Principles for the Responsible Design of Automated Student Support

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Higher education's digital transformation is creating bright opportunities for automated student support, and it's time we consider how to design these automated systems in principled, responsible ways.

woman holding a mobile device
Credit: oatawa / © 2019

For many routine tasks in higher education—like answering standard admissions questions, moderating discussion forums, and proctoring exams—automated solutions present an attractive possibility.1 Automated solutions can operate at massive scales, with minimal costs, in ways that would be impossible with manual effort. For example, no university would reasonably expect all of its faculty members to manually send daily personalized nudges to students who seem to be disengaging, but an automated tool could easily do it at scale in real time.

Automation in Higher Education

Optimism for this kind of automated student support, where a system monitors risk and deploys nudges to students, faculty, or advisors, has been a driving force in higher education's digital transformation. Between 2013 and 2018, the EDUCAUSE Integrated Planning and Advising for Student Success (iPASS) initiative (formerly referred to as Integrated Planning and Advising for Students [IPAS]) has made grants2 to improve student success and degree completion through, among other things, predictive analytics and automated interventions.3 Preliminary research generally finds strong efficacy for these investments, and the optimism seems to be warranted. However, as suggested in a recent Inside Higher Ed article, efforts to develop standards for the responsible design of these systems lag behind our enthusiasm to pioneer and innovate in this space.4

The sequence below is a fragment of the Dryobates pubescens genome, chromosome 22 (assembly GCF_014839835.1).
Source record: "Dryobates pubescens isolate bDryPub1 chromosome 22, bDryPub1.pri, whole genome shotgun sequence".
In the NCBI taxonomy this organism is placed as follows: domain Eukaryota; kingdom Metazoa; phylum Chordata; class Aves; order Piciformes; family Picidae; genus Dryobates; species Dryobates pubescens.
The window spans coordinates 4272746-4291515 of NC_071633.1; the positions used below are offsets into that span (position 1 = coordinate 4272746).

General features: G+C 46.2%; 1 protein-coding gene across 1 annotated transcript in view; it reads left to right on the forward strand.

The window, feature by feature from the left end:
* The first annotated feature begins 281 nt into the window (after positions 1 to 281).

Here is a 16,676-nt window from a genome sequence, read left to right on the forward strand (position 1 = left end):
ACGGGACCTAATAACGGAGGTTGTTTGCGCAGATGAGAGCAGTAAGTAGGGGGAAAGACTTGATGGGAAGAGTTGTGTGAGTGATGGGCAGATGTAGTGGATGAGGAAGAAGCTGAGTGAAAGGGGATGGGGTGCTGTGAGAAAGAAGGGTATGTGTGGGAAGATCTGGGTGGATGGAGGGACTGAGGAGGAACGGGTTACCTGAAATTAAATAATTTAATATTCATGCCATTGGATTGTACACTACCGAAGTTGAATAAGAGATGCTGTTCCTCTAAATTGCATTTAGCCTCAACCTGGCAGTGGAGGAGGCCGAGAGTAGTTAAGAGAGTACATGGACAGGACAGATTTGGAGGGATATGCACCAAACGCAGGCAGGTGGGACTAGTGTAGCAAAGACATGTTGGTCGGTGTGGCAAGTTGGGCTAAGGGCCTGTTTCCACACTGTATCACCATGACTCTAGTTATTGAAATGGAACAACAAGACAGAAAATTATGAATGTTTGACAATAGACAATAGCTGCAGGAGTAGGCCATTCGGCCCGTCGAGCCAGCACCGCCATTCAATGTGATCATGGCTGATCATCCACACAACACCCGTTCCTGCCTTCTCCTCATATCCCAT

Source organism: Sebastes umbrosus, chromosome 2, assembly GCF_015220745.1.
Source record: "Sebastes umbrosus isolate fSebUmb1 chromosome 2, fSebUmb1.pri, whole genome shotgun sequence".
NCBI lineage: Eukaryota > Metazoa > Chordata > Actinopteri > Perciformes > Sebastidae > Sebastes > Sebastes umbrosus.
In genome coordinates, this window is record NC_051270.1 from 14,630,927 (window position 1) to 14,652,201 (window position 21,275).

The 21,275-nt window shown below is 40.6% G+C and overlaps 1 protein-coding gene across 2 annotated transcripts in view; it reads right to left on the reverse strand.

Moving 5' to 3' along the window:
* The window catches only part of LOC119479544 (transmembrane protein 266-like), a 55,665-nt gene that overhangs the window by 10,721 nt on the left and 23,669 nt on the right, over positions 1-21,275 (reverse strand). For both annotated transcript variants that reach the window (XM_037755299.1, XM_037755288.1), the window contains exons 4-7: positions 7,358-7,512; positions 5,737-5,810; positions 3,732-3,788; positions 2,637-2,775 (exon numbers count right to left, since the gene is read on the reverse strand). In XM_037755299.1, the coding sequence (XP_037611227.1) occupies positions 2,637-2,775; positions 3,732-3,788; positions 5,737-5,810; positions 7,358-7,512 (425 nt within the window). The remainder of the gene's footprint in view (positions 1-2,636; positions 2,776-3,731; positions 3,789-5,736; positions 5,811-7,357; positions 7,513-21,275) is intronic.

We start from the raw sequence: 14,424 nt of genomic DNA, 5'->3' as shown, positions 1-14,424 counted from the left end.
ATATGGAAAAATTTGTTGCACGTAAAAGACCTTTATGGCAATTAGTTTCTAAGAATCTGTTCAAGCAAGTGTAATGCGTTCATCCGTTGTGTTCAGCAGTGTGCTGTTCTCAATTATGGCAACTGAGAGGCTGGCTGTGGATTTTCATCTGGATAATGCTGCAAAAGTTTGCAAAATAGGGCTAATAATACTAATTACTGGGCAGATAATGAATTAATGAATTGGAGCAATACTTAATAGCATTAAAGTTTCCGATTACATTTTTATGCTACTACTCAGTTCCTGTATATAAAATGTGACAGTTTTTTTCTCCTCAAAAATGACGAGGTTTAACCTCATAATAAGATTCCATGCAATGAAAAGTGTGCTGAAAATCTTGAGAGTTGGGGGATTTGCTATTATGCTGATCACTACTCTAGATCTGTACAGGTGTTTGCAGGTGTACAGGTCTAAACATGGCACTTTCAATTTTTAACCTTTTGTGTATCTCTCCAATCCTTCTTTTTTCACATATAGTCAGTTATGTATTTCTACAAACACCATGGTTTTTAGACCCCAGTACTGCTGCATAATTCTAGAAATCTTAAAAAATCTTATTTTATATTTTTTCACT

When we imagine the risks of automation, our cultural baseline is anchored by catastrophic fictionalizations like Skynet and Colossus. In contrast, the possibility that college students might receive off-putting nudges about missing assignments seems negligible. Indeed, a 2014 ECAR survey of college and university administrators found low levels of concern about the practical risks of automated student support.5 However, the same survey revealed high levels of concern about stakeholder resistance, suggesting that overcoming sensitivities to automated tools is a principal barrier to institutional adoption. One CIO was quoted, "The challenges have more to do with governance, with organization, with process…." In order to overcome these challenges, it's critical to provide assurances that the system has been designed in a responsible way.